Contractors World

The UK & Ireland's leading magazine for construction,
demolition, mining and quarrying industries
Contractors World - 2016 Vol 6 No 2

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Customizing Plant 
to Increase Safety 
is a Priority for 
Utility Service CompanyCustomizing Plant
to Increase Safety
is a Priority for
Utility Service Company

Morrison Utility Services (MUS) has added a further 60 Volvo EC18Ds and 3 ECR50Ds to its mobile plant fleet, all of which have been fitted with unique safety features to prevent the inadvertent operation of controls, thus significantly cutting out large elements of risk.

Already a significant user of Volvo utility equipment MUS has been adding EC17s and EC18s to its mobile plant fleet since 2000 and, in the process, has developed a strong relationship with Leeds based Chippindale Plant - Volvo’s utility dealer covering Yorkshire and the north east of England.
This latest batch of sixty Volvo EC18Ds and three ECR50Ds has been equipped with unique, factory fitted safety features to satisfy MUS’ requirements.

Our aim is always to significantly reduce and preferably eliminate elements of risk in all areas of our operations,

explains Jeremy Harrison, MUS Director of Plant and Fleet Services.

One major area of concern is the inadvertent operation of machine controls by our operatives working on site. This could be the accidental use of machine controls such as clothing brushing against servo levers or even a deliberate shortcut. We therefore challenged Chippindale Plant and Volvo Construction Equipment to devise a system that eliminated these scenarios,

he continued.

Morrison Utility Services have their own special trailer to transport mini-excavators from site to site.

With this remit in mind Volvo’s compact excavator design engineers came up with a unique solution which has been fitted to all of the latest 63 machines.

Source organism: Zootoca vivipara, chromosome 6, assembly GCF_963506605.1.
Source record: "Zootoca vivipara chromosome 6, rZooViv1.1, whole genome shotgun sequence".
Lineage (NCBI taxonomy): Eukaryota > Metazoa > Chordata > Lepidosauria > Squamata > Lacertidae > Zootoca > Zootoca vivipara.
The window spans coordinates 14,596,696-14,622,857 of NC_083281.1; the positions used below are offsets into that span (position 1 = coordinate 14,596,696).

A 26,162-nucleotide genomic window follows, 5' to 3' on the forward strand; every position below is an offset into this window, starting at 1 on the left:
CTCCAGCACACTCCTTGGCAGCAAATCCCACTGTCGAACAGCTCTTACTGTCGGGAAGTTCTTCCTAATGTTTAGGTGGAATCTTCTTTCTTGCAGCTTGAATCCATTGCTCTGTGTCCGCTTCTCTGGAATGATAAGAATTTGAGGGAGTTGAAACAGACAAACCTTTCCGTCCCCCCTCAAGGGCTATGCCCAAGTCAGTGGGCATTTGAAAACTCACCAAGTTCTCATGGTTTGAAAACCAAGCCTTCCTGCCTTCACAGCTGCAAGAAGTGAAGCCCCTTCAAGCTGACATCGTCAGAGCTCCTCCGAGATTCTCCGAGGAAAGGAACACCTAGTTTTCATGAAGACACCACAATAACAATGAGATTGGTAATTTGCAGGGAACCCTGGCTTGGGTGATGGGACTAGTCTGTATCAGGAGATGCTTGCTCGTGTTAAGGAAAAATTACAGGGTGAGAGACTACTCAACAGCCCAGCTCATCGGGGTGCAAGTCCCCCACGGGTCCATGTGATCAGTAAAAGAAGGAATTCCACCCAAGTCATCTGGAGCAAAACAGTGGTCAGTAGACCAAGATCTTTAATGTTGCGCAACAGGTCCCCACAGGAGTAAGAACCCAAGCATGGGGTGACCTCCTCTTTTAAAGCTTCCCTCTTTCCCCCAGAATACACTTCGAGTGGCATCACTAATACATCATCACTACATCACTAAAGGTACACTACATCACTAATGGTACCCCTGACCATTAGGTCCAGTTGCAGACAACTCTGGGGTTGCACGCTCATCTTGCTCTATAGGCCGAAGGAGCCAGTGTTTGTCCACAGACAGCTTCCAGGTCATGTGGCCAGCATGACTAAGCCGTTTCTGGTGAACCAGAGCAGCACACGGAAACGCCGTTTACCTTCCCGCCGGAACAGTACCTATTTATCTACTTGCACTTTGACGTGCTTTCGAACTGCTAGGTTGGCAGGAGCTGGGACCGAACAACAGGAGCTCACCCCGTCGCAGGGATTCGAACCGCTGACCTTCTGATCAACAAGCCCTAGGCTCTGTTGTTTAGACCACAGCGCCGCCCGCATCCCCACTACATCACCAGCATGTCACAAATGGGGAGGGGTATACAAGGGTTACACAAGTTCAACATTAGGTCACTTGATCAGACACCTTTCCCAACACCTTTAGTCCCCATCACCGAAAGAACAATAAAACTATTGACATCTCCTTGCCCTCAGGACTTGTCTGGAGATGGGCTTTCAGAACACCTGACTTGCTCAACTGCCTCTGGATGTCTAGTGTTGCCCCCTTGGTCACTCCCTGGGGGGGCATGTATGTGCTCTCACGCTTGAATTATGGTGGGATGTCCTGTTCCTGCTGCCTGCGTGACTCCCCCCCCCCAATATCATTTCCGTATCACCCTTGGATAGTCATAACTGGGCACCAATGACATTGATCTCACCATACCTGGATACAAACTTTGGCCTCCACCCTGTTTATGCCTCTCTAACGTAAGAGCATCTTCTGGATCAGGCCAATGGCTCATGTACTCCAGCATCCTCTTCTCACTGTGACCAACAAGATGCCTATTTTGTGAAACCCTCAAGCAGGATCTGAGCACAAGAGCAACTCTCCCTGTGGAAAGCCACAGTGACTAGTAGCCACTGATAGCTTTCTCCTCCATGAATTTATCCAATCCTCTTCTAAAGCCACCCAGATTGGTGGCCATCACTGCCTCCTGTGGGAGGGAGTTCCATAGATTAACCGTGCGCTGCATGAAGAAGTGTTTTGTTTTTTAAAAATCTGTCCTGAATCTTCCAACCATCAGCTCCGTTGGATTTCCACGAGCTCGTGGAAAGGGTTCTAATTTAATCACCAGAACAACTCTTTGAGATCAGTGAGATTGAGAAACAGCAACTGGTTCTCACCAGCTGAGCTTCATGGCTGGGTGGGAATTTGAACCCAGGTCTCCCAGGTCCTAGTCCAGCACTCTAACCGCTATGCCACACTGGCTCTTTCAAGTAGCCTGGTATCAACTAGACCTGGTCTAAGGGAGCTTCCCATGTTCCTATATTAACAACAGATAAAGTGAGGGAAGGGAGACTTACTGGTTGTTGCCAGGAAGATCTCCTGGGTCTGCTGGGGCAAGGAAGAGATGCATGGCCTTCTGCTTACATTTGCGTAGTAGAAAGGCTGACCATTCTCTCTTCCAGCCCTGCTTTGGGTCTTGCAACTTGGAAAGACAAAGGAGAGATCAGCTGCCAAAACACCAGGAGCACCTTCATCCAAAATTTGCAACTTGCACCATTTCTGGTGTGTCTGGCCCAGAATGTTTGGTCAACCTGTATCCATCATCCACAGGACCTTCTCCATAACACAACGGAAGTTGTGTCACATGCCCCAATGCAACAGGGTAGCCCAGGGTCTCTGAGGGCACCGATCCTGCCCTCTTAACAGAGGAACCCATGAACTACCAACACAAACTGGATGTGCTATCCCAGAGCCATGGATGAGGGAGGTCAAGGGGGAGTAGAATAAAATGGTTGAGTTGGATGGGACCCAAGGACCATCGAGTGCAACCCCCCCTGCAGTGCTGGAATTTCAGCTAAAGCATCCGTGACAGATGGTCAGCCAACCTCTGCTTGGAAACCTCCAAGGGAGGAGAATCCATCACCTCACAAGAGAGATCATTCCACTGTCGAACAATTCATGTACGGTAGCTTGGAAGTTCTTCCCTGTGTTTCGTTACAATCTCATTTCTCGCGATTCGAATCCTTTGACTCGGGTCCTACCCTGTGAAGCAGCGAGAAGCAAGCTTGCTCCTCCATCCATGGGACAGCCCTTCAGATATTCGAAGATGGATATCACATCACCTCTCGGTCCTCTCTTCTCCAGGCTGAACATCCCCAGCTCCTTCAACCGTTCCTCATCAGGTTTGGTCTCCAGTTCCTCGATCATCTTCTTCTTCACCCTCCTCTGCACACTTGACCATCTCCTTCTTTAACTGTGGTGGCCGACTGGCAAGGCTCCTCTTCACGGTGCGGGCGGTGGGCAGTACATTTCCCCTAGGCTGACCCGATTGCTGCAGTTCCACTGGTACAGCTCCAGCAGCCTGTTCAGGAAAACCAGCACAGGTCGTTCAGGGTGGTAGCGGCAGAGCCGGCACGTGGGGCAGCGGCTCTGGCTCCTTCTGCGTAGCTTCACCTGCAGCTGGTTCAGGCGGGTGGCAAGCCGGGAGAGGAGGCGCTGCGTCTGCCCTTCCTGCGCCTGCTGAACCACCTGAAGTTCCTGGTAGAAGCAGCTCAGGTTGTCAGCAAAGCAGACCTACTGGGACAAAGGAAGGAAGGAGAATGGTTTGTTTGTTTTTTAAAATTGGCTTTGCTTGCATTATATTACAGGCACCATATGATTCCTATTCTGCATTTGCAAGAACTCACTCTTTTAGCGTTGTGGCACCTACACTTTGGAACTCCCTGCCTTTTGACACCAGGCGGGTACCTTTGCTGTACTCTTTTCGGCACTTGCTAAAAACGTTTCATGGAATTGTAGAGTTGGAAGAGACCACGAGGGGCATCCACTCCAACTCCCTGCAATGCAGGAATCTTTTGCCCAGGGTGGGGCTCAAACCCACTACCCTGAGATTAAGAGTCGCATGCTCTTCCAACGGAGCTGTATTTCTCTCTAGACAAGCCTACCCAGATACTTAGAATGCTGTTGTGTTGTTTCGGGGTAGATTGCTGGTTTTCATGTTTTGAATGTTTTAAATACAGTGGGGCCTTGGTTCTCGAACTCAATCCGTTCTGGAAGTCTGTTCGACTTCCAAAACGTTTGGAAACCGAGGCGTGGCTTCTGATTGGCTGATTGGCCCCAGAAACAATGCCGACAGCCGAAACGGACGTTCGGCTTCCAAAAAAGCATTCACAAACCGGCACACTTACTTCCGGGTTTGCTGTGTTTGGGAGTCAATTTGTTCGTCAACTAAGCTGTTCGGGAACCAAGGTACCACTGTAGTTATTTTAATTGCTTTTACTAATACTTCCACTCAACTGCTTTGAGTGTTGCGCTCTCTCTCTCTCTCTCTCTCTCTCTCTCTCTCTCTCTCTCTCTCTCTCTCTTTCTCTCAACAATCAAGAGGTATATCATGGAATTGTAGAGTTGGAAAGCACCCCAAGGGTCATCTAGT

Morrison Utility Services have their own special trailer to transport mini-excavators from site to site.

The net result is a system whereby the operator must be seated and, having lowered the left hand control console (which normally activates the hydraulic system), must then activate a separate switch on the dashboard to make the system live.

Each time an operative lifts the left hand console or leaves the seat, the switch must be depressed again to re-activate the system. It means, for example, if the operator stands up to look into the trench being dug, an accidental, uncontrolled movement of the machine cannot occur when the operative sits back down.

An additional requirement was to facilitate the safe use of hydraulically operated hand-held tools. All sixty EC18Ds have been fitted with additional service lines and a similar unique safety feature requiring a second switch on the dash board to be depressed to activate the hydraulics.

Once depressed this isolates all other hydraulic functions of the machine. Aside from the hand held tool operation, no other accidental or unauthorised use of the machine can therefore take place. Conversely, once the machine is being operated in the normal way, the hand held tool line is isolated.

continued > > >

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